The government and its bureaucrats need to be frightened out of their complacency and a stimulus is critical to prevent an “atrophied” economy, former RBI chief Raghuram Rajan has said in a post reacting to what he calls India's alarming -23.9 per cent quarterly GDP. Without relief measures, the growth potential of the economy would be “seriously damaged”, he said, commenting that the government seemed to have retreated into a shell.
The growth numbers should alarm everyone, Raghuram Rajan wrote in a post on LinkedIn on Monday, suggesting that India is even worse off compared to two of the most Covid-hit advanced countries that have also suffered a contraction – the US and Italy. “The pandemic is still raging in India, so discretionary spending, especially on high-contact services like restaurants, and the associated employment, will stay low until the virus is contained. Government-provided relief becomes all the more important,” he said.
“India needs strong growth, not just to satisfy the aspirations of our youth but to keep our unfriendly neighbors at bay,” Mr Rajan, currently a professor at the University of Chicago, advised.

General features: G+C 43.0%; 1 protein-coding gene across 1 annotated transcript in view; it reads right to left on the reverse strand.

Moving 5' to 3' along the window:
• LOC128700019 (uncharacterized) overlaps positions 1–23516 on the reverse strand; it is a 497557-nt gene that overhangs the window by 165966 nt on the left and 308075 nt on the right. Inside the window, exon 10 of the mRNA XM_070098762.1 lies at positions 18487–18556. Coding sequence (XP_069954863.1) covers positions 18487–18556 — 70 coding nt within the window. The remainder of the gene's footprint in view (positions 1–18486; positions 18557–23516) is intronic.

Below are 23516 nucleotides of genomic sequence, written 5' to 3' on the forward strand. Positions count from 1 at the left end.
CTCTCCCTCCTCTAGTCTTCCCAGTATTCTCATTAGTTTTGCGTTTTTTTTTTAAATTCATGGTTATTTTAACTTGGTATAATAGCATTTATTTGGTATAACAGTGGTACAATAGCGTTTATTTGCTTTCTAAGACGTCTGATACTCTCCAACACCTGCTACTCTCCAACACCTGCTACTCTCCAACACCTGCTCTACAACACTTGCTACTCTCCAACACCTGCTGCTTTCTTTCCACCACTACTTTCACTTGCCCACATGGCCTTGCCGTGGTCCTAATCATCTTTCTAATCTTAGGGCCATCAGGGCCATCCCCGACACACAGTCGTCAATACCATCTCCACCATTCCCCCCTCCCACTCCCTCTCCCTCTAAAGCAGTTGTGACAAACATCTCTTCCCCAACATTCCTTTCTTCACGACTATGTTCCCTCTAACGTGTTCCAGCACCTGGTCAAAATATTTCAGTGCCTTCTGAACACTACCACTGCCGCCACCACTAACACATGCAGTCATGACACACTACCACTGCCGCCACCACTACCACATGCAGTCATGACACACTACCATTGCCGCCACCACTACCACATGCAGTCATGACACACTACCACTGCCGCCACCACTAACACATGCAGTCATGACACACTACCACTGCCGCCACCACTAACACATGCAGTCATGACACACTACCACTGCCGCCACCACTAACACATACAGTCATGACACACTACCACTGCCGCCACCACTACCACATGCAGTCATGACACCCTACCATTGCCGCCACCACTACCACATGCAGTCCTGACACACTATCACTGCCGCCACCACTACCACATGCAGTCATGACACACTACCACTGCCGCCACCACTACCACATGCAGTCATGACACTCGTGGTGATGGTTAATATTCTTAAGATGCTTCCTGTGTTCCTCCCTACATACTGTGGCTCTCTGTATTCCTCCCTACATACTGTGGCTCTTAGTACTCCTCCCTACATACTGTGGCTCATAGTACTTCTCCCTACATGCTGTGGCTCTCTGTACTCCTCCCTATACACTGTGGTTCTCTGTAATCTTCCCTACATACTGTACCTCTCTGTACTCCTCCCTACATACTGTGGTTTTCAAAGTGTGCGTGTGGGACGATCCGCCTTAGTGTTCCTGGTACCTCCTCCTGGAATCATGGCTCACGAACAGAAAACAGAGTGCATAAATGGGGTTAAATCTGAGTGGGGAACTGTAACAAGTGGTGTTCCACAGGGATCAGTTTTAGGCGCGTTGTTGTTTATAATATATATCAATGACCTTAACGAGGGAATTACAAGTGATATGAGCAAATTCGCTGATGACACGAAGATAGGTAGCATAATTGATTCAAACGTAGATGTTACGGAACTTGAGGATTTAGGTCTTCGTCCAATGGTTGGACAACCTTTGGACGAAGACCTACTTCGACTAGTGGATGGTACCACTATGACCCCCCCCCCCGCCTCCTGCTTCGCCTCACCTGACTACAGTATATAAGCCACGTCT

“No doubt, the government and its bureaucrats are working hard as always, but they need to be frightened out of their complacency and into meaningful activity. If there is a silver lining in the awful GDP numbers, hopefully it is that.”
The government's reluctance to do more today seemed partly because it wants to conserve resources for a possible future stimulus, the renowned economist noted, calling the strategy self-defeating.
“If you think of the economy as a patient, relief is the sustenance the patient needs while on the sickbed and fighting the disease. Without relief, households skip meals, pull their children out of school and send them to work or beg, pledge their gold to borrow, let EMIs and rent arrears pile up…Similarly, without relief, small and medium firms – think of a small restaurant — stop paying workers, let debt pile up, or close permanently. Essentially, the patient atrophies, so by the time the disease is contained, the patient has become a shell of herself,” said Mr Rajan. Economic stimulus, he said, was like a tonic, but “if the patient has atrophied, stimulus will have little effect”.
The recent pick-up in sectors like autos was not evidence of a V-shaped recovery but reflects pent-up demand that will fade “as we go down to the true level of demand in the damaged, partially-functioning, economy”.